Chris Beckett was the deserving winning of the UK’s major science fiction prize, which he accepted at the Royal Society tonight along with a cheque for £2,013. He won for Dark Eden, an SF novel that draws on the Adam and Eve creation story for a richly textured tale about stranded astronauts and their incestuous offspring on a sunless alien planet that is lit and kept warm by its own geothermal life. It’s a world he first visited in a 1992 story for Interzone magazine and again in 2006; as he explained to the audience, his daughter inspired him to return to Eden and use that title for a novel.
There was also strong support in the room for Ken MacLeod’s socialist dystopia novel, Intrusion, and Nick Harkaway’s riotous fantasy romp Angelmaker had its admirers too. But Beckett was a popular winner and his speech recalling his childhood staring at the ceiling and imagining other worlds, rather than playing with other kids and “learning to get along with other humans”, was warmly received. It wasn’t a surprising shortlist but there were some strong novels and, in its 27th year, the Clarke is a reliable and even inspiring guide to a genre that often gets overlooked.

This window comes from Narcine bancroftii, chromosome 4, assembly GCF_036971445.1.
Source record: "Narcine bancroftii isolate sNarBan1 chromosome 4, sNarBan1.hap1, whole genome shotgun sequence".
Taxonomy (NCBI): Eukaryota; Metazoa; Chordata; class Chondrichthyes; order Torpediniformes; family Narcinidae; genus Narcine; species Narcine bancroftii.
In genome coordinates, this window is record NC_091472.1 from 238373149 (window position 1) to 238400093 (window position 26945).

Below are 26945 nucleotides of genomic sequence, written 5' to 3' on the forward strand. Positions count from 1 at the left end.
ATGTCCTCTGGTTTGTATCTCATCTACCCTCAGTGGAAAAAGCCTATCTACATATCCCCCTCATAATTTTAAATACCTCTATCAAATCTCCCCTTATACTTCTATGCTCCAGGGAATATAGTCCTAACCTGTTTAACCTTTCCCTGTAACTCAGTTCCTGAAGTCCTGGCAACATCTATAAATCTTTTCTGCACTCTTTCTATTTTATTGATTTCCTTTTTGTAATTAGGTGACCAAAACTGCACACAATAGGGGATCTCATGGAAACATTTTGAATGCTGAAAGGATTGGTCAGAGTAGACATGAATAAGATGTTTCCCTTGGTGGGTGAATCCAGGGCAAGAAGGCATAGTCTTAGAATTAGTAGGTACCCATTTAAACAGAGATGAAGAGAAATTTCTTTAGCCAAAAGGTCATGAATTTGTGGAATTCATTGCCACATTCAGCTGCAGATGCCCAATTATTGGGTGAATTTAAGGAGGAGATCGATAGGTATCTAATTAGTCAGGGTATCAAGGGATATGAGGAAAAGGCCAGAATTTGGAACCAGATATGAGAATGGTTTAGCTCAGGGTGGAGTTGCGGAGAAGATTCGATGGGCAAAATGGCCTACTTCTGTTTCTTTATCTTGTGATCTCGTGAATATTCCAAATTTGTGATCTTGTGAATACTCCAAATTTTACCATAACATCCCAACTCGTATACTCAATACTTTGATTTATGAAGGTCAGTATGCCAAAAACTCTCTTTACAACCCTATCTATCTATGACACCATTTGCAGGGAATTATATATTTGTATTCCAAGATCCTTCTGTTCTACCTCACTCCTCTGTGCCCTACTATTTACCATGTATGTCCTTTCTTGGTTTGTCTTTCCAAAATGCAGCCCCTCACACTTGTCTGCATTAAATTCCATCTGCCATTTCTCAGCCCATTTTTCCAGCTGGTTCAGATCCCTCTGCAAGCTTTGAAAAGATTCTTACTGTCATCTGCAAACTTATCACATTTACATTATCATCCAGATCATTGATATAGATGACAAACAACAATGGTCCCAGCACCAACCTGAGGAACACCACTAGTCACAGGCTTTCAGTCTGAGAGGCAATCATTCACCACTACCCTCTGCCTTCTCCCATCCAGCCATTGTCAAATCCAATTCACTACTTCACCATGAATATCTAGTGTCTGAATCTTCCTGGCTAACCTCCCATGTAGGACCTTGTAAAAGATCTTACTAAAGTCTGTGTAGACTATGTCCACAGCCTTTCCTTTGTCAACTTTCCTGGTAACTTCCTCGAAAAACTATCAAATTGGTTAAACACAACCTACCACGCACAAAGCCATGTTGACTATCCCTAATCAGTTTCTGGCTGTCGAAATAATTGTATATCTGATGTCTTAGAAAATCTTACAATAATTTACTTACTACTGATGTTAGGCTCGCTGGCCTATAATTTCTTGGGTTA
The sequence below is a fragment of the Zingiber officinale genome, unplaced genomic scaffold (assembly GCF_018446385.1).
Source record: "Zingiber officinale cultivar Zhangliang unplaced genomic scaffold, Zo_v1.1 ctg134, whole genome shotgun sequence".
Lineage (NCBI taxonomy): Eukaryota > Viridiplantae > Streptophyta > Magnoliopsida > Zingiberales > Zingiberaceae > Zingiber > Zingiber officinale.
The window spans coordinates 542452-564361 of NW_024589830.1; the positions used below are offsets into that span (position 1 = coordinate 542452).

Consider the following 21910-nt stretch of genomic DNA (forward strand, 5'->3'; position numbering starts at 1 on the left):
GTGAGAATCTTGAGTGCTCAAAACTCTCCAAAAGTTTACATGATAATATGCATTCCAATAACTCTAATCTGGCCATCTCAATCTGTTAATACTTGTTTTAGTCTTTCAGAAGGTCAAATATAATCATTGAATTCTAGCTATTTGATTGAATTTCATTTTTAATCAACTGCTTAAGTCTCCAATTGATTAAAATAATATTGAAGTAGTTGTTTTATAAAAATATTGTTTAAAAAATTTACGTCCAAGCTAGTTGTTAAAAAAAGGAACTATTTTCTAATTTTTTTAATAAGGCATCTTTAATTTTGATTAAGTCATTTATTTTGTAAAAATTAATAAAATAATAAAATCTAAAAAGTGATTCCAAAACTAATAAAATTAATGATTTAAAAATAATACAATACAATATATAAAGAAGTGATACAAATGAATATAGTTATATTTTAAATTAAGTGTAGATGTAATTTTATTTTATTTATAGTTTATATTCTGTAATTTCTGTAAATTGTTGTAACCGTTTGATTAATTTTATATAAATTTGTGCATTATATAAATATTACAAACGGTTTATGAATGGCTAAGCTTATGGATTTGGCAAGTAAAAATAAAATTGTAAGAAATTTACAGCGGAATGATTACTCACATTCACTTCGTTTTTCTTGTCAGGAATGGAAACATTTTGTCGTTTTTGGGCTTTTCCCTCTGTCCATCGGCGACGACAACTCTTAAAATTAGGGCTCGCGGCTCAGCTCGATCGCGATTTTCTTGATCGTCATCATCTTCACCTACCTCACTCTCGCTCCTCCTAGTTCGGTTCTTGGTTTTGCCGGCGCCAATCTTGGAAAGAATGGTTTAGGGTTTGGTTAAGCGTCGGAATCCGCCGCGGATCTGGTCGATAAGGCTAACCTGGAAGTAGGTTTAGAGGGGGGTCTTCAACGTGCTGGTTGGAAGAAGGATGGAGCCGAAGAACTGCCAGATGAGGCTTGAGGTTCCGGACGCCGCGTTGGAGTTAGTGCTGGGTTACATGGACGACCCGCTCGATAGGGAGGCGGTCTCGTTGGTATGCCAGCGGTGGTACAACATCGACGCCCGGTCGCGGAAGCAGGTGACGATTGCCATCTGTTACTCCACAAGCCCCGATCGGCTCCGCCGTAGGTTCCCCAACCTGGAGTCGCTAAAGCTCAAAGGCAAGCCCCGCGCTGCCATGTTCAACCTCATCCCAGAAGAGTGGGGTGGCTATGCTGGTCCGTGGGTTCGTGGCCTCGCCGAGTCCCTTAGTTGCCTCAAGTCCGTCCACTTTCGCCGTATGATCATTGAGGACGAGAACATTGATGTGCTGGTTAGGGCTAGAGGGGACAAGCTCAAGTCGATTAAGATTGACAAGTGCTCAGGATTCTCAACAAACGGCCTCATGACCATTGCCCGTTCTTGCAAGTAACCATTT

It was also good to see plenty of former winners at the Royal Society supporting the award including Christopher Priest (2003 – The Separation), Geoff Ryman (1990 – The Child Garden, 2006 – Air), Jeff Noon (1994 – Vurt) and South African author Lauren Beukes, who won in 2011 for Zoo City and has been in London this week promoting The Shining Girls, a high-concept thriller about a time-travelling serial killer that’s earned strong reviews and been tipped as a bestseller that will appeal to the army of Gone Girl fans.